To date, there are no commercial ventures in the United States that capture, transport, and inject industrial-scale quantities of CO
2 solely for the purposes of carbon sequestration. However, CCS RD&D has embarked on commercial-scale demonstration projects for CO2 capture, injection, and storage. The success of these projects will likely influence the future outlook for widespread deployment of CCS technologies as a strategy for preventing large quantities of CO2 from reaching the atmosphere while U.S. power plants continue to burn fossil fuels, mainly coal. One project, the Kemper County Facility, has received $270 million from DOE under its Clean Coal Power Initiative Round 2 program, and is slated to begin commercial operation in May 2014. The 583 megawatt capacity facility anticipates capturing 65 percent of its CO2 emissions, making it equivalent to a new natural gas-fired combined cycle power plant. Cost overruns at the Kemper Plant, however, have raised questions over the relative value of environmental benefits due to CCS technology compared to construction costs of the facility and its effect on ratepayers.

Given the pending EPA rule, congressional interest in the future of coal as a domestic energy source appears directly linked to the future of CCS. In the short term, congressional support for building new coal-fired power plants could be expressed through legislative action to modify or block the proposed EPA rule.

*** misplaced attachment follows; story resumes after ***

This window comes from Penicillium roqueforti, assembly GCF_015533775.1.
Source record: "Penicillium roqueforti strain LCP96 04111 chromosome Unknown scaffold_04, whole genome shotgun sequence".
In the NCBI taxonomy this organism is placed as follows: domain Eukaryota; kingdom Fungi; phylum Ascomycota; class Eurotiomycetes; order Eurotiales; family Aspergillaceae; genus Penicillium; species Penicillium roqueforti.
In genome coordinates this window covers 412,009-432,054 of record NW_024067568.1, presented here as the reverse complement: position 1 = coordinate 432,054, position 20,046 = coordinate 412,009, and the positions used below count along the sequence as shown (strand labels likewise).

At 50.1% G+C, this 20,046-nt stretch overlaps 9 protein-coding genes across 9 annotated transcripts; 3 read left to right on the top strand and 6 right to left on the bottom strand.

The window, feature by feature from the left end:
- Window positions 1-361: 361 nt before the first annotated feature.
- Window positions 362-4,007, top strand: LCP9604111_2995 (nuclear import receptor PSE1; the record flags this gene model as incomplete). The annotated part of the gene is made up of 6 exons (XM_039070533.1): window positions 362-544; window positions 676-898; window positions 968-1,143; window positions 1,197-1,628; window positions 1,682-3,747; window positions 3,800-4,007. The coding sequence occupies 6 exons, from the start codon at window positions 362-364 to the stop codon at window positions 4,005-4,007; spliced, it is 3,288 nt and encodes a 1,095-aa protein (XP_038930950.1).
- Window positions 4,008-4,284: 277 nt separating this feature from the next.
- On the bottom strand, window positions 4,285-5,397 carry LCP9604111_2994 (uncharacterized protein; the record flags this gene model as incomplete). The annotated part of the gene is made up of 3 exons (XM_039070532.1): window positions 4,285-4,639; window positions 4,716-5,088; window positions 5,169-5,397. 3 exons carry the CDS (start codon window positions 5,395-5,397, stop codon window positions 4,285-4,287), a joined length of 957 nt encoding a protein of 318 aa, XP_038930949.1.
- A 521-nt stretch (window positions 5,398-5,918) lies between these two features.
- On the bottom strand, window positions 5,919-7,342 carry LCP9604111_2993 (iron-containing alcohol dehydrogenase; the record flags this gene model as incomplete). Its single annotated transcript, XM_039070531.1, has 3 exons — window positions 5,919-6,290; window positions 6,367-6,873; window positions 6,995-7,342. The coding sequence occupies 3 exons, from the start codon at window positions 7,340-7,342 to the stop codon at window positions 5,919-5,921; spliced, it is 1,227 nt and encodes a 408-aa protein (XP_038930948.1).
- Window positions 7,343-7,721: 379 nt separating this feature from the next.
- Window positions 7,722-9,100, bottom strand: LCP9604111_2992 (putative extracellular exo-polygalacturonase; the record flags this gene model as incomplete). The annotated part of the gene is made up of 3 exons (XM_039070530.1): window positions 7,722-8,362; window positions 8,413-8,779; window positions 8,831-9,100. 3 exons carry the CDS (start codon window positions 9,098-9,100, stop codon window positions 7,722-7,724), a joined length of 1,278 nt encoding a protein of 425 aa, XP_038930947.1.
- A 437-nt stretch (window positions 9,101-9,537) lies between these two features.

Alternatively, congressional oversight of the CCS RD&D program could help inform decisions about the level of support for the program and help Congress gauge whether it is on track to meet its goals. A DOE Inspector General Audit report identified several weaknesses in the DOE management of awards made under the Industrial Carbon Capture and Storage (ICCS) program funded by the Recovery Act. The audit report noted that addressing these management issues would be important to future management of the program, given that DOE had only obligated about $623 million of the $1.5 billion appropriated for the ICCS program under the Recovery Act as of February 2013.

Date of Report: September 30, 2013
Number of Pages: 28
Order Number: R42496
Price: $29.95